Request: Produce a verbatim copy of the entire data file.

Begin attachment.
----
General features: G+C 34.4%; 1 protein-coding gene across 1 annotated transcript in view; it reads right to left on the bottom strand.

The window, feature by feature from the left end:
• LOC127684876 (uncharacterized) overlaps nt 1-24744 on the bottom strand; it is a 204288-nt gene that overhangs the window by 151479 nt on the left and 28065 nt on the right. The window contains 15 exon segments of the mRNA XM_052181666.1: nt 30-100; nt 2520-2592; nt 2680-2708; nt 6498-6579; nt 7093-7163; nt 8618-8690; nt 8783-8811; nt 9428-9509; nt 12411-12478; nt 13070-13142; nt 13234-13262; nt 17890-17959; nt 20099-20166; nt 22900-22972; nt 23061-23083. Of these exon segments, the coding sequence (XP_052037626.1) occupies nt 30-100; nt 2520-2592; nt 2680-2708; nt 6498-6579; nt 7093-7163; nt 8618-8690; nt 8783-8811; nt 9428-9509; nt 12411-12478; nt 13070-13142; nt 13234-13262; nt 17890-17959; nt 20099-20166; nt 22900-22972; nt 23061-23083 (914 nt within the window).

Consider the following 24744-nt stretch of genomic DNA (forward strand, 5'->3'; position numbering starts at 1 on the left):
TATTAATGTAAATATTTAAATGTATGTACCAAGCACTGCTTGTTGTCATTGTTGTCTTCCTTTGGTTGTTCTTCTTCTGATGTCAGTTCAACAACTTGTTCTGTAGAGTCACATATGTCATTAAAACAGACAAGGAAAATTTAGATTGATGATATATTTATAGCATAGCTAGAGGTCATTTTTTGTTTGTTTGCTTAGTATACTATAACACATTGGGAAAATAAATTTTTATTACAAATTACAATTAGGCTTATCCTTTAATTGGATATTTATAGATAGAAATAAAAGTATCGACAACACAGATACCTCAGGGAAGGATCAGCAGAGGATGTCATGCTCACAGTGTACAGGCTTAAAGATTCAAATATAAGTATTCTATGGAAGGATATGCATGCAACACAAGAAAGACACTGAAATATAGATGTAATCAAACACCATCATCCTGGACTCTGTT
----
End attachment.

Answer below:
General features: G+C 34.4%; 1 protein-coding gene across 1 annotated transcript in view; it reads right to left on the bottom strand.

The window, feature by feature from the left end:
• LOC127684876 (uncharacterized) overlaps nt 1-24744 on the bottom strand; it is a 204288-nt gene that overhangs the window by 151479 nt on the left and 28065 nt on the right. The window contains 15 exon segments of the mRNA XM_052181666.1: nt 30-100; nt 2520-2592; nt 2680-2708; nt 6498-6579; nt 7093-7163; nt 8618-8690; nt 8783-8811; nt 9428-9509; nt 12411-12478; nt 13070-13142; nt 13234-13262; nt 17890-17959; nt 20099-20166; nt 22900-22972; nt 23061-23083. Of these exon segments, the coding sequence (XP_052037626.1) occupies nt 30-100; nt 2520-2592; nt 2680-2708; nt 6498-6579; nt 7093-7163; nt 8618-8690; nt 8783-8811; nt 9428-9509; nt 12411-12478; nt 13070-13142; nt 13234-13262; nt 17890-17959; nt 20099-20166; nt 22900-22972; nt 23061-23083 (914 nt within the window).

Consider the following 24744-nt stretch of genomic DNA (forward strand, 5'->3'; position numbering starts at 1 on the left):
TATTAATGTAAATATTTAAATGTATGTACCAAGCACTGCTTGTTGTCATTGTTGTCTTCCTTTGGTTGTTCTTCTTCTGATGTCAGTTCAACAACTTGTTCTGTAGAGTCACATATGTCATTAAAACAGACAAGGAAAATTTAGATTGATGATATATTTATAGCATAGCTAGAGGTCATTTTTTGTTTGTTTGCTTAGTATACTATAACACATTGGGAAAATAAATTTTTATTACAAATTACAATTAGGCTTATCCTTTAATTGGATATTTATAGATAGAAATAAAAGTATCGACAACACAGATACCTCAGGGAAGGATCAGCAGAGGATGTCATGCTCACAGTGTACAGGCTTAAAGATTCAAATATAAGTATTCTATGGAAGGATATGCATGCAACACAAGAAAGACACTGAAATATAGATGTAATCAAACACCATCATCCTGGACTCTGTT